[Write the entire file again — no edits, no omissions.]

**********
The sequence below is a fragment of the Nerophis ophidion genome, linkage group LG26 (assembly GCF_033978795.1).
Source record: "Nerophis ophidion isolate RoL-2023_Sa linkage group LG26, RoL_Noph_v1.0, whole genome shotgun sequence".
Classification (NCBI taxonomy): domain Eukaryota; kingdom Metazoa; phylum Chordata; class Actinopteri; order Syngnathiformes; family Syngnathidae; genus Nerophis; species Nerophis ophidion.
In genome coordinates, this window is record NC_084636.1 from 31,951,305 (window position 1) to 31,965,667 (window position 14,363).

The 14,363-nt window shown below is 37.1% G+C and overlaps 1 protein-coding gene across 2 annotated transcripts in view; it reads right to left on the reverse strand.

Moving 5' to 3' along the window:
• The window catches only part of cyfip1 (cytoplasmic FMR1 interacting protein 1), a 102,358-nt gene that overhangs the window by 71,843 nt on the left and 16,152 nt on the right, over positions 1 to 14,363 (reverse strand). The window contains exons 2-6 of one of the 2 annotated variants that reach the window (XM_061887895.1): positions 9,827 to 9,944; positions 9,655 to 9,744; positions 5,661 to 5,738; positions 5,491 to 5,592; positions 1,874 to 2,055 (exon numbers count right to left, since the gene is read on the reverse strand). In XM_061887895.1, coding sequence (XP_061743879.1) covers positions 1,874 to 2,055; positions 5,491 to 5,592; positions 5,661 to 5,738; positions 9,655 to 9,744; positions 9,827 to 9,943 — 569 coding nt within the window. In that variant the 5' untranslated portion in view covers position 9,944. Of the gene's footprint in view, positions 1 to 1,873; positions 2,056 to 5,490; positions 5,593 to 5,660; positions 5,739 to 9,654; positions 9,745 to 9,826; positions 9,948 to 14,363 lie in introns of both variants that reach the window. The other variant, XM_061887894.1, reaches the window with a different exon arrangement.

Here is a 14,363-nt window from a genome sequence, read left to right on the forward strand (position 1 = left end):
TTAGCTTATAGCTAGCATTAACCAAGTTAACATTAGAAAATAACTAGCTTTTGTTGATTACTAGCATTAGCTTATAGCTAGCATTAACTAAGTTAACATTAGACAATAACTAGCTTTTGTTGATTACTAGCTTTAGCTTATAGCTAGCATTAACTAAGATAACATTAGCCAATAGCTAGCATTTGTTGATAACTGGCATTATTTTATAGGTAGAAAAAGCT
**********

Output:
The sequence below is a fragment of the Nerophis ophidion genome, linkage group LG26 (assembly GCF_033978795.1).
Source record: "Nerophis ophidion isolate RoL-2023_Sa linkage group LG26, RoL_Noph_v1.0, whole genome shotgun sequence".
Classification (NCBI taxonomy): domain Eukaryota; kingdom Metazoa; phylum Chordata; class Actinopteri; order Syngnathiformes; family Syngnathidae; genus Nerophis; species Nerophis ophidion.
In genome coordinates, this window is record NC_084636.1 from 31,951,305 (window position 1) to 31,965,667 (window position 14,363).

The 14,363-nt window shown below is 37.1% G+C and overlaps 1 protein-coding gene across 2 annotated transcripts in view; it reads right to left on the reverse strand.

Moving 5' to 3' along the window:
• The window catches only part of cyfip1 (cytoplasmic FMR1 interacting protein 1), a 102,358-nt gene that overhangs the window by 71,843 nt on the left and 16,152 nt on the right, over positions 1 to 14,363 (reverse strand). The window contains exons 2-6 of one of the 2 annotated variants that reach the window (XM_061887895.1): positions 9,827 to 9,944; positions 9,655 to 9,744; positions 5,661 to 5,738; positions 5,491 to 5,592; positions 1,874 to 2,055 (exon numbers count right to left, since the gene is read on the reverse strand). In XM_061887895.1, coding sequence (XP_061743879.1) covers positions 1,874 to 2,055; positions 5,491 to 5,592; positions 5,661 to 5,738; positions 9,655 to 9,744; positions 9,827 to 9,943 — 569 coding nt within the window. In that variant the 5' untranslated portion in view covers position 9,944. Of the gene's footprint in view, positions 1 to 1,873; positions 2,056 to 5,490; positions 5,593 to 5,660; positions 5,739 to 9,654; positions 9,745 to 9,826; positions 9,948 to 14,363 lie in introns of both variants that reach the window. The other variant, XM_061887894.1, reaches the window with a different exon arrangement.

Here is a 14,363-nt window from a genome sequence, read left to right on the forward strand (position 1 = left end):
TTAGCTTATAGCTAGCATTAACCAAGTTAACATTAGAAAATAACTAGCTTTTGTTGATTACTAGCATTAGCTTATAGCTAGCATTAACTAAGTTAACATTAGACAATAACTAGCTTTTGTTGATTACTAGCTTTAGCTTATAGCTAGCATTAACTAAGATAACATTAGCCAATAGCTAGCATTTGTTGATAACTGGCATTATTTTATAGGTAGAAAAAGCT